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I have a function that creates a local List<object> where the object is an anonymous type. I need to return these results in Dictionary<string, SortedList<DateTime, double>>.

The data is the the list looks like this.

{ Security = "6752 JT", Date = {1/17/2011 12:00:00 AM}, zScore = 1 }
{ Security = "6753 JT", Date = {1/17/2011 12:00:00 AM}, zScore = 2 }
{ Security = "6754 JT", Date = {1/17/2011 12:00:00 AM}, zScore = 3 }
{ Security = "6752 JT", Date = {1/18/2011 12:00:00 AM}, zScore = 1 }
{ Security = "6753 JT", Date = {1/18/2011 12:00:00 AM}, zScore = 2 }
{ Security = "6754 JT", Date = {1/18/2011 12:00:00 AM}, zScore = 3 }
{ Security = "6752 JT", Date = {1/19/2011 12:00:00 AM}, zScore = 1 }
{ Security = "6753 JT", Date = {1/19/2011 12:00:00 AM}, zScore = 2 }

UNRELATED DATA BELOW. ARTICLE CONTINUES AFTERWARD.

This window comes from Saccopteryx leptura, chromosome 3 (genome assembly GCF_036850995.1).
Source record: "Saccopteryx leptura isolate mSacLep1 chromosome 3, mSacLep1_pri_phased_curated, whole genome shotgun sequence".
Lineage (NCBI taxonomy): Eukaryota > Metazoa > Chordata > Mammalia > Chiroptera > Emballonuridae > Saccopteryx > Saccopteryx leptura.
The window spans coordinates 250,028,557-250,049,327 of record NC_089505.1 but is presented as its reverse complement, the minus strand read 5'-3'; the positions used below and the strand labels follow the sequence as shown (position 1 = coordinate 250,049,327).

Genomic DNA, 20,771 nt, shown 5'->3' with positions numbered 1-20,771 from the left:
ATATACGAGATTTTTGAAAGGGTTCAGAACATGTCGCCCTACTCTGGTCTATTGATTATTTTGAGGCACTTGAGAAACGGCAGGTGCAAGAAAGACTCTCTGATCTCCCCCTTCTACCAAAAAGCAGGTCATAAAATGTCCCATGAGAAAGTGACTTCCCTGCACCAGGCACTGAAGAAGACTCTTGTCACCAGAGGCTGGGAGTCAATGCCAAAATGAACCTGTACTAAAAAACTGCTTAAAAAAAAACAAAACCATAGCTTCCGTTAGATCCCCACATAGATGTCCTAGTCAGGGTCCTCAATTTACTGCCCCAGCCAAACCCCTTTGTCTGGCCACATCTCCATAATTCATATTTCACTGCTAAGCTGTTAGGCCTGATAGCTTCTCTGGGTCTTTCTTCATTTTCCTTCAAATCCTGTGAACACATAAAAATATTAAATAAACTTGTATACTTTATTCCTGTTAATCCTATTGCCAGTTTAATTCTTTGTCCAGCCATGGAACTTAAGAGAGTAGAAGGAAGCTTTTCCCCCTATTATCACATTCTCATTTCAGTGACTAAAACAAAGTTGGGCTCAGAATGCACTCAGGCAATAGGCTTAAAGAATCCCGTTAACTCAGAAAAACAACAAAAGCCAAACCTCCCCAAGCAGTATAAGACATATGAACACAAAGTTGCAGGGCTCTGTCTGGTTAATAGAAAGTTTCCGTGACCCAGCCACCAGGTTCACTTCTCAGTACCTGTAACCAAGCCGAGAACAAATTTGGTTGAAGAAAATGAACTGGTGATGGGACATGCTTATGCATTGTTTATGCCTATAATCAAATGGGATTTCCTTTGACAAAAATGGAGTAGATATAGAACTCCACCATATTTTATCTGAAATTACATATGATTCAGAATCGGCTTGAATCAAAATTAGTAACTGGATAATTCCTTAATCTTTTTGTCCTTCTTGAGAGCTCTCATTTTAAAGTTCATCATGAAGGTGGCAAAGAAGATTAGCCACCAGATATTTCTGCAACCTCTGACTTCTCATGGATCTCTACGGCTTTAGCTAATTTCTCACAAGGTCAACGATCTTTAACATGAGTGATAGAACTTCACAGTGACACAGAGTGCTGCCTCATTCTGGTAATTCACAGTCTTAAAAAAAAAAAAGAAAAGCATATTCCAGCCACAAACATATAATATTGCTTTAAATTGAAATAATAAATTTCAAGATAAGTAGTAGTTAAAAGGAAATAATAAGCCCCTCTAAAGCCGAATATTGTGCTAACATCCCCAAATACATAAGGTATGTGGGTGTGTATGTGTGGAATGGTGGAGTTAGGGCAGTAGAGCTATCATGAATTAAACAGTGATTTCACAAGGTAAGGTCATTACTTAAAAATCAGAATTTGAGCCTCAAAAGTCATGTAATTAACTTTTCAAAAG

{ Security = "6754 JT", Date = {1/19/2011 12:00:00 AM}, zScore = 3 }

I would like to use LINQ to place these results into a Dictionary<string, SortedList<DateTime, double>> where the dictionary's key is the Security, and the value is a SortedList containing all the date/z-score values for the security.

I can do this in LINQ when it is a custom object, but how do you do it with an anonymous type object?

Note: This query was originally posted in an unnecessarily complicated, and poorly phrased way. Which is probably why no one answered it! I'm including the link in case you wanted to see why the output is in this form.
C# LINQ Z-Score query output to a Dictionary<string, SortedList<DateTime, double>>

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'I can do this in LINQ when it is a custom object, but how do you do it with an anonymous type object?' It would be the same way? –  PostMan Mar 30 '11 at 1:20
    
Do you mean to say that you have a function which returns anonymous types as objects because they type cannot be exposed? If so, then I would strongly suggest created a named type anytime results are being passed from one function to another. –  Chris Pitman Mar 30 '11 at 1:21